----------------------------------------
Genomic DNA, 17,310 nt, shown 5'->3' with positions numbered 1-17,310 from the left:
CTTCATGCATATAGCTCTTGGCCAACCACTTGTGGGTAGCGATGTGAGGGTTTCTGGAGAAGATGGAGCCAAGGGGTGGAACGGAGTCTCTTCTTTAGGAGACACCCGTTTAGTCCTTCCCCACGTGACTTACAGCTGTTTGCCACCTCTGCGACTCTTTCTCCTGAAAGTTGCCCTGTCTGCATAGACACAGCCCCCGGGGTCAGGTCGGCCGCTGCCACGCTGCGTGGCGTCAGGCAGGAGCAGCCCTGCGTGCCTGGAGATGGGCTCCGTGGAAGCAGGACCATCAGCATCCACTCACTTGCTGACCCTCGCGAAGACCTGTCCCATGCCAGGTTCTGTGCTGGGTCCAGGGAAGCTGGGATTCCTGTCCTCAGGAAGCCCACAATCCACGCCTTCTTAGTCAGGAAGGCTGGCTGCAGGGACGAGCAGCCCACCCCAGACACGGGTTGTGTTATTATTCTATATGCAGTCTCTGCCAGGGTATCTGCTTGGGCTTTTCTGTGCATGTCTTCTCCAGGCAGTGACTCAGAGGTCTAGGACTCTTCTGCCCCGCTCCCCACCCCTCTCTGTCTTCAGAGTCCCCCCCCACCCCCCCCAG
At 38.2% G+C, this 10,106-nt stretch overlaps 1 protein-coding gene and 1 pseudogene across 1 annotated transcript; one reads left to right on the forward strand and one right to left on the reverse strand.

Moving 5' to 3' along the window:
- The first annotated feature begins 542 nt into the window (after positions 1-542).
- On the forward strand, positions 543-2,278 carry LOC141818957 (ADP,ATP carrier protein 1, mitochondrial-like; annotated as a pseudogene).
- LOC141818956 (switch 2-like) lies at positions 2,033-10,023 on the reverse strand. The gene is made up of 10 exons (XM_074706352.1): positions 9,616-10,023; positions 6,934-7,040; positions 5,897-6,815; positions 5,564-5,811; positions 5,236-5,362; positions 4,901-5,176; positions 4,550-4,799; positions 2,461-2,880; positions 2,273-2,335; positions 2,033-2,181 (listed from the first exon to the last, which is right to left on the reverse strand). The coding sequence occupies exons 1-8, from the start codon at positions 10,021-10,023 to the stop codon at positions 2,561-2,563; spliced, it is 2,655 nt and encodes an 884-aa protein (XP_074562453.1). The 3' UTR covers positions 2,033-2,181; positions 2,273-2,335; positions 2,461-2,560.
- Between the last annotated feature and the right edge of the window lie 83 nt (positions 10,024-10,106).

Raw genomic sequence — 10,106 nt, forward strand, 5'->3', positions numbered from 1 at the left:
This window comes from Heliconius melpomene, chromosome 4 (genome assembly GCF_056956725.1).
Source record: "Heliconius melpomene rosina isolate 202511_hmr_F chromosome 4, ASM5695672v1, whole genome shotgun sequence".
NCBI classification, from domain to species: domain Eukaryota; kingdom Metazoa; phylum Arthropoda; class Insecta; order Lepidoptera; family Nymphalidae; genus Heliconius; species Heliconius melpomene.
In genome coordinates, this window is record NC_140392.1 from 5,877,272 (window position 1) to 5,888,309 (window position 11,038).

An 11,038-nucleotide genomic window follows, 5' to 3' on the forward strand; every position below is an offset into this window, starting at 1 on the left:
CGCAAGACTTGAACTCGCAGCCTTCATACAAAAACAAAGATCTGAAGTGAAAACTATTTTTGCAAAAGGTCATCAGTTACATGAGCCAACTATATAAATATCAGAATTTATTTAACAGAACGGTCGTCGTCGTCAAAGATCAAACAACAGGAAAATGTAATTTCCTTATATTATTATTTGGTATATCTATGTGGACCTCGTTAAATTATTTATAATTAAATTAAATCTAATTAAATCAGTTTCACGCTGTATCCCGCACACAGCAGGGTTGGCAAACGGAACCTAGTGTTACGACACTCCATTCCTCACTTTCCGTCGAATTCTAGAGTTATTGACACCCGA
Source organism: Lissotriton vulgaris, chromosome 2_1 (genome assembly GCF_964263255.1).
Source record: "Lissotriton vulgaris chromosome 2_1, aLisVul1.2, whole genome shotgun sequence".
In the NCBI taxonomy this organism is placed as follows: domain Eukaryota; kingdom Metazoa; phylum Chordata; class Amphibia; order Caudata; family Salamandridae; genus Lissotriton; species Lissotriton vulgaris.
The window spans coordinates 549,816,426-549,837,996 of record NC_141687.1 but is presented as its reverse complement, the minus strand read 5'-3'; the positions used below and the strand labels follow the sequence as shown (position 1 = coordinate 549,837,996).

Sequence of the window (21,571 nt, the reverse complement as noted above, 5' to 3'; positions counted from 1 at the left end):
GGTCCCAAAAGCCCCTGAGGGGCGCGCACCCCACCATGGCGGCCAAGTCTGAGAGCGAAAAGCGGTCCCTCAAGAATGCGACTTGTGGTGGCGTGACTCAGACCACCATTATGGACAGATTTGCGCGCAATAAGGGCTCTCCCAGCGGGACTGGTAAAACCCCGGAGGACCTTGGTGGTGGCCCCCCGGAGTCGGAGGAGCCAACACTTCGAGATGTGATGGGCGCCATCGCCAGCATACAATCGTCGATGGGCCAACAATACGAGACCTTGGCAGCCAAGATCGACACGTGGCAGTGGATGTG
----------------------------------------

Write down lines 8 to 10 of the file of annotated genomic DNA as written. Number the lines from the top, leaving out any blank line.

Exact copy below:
- Between the last annotated feature and the right edge of the window lie 83 nt (positions 10,024-10,106).

Raw genomic sequence — 10,106 nt, forward strand, 5'->3', positions numbered from 1 at the left:
This window comes from Heliconius melpomene, chromosome 4 (genome assembly GCF_056956725.1).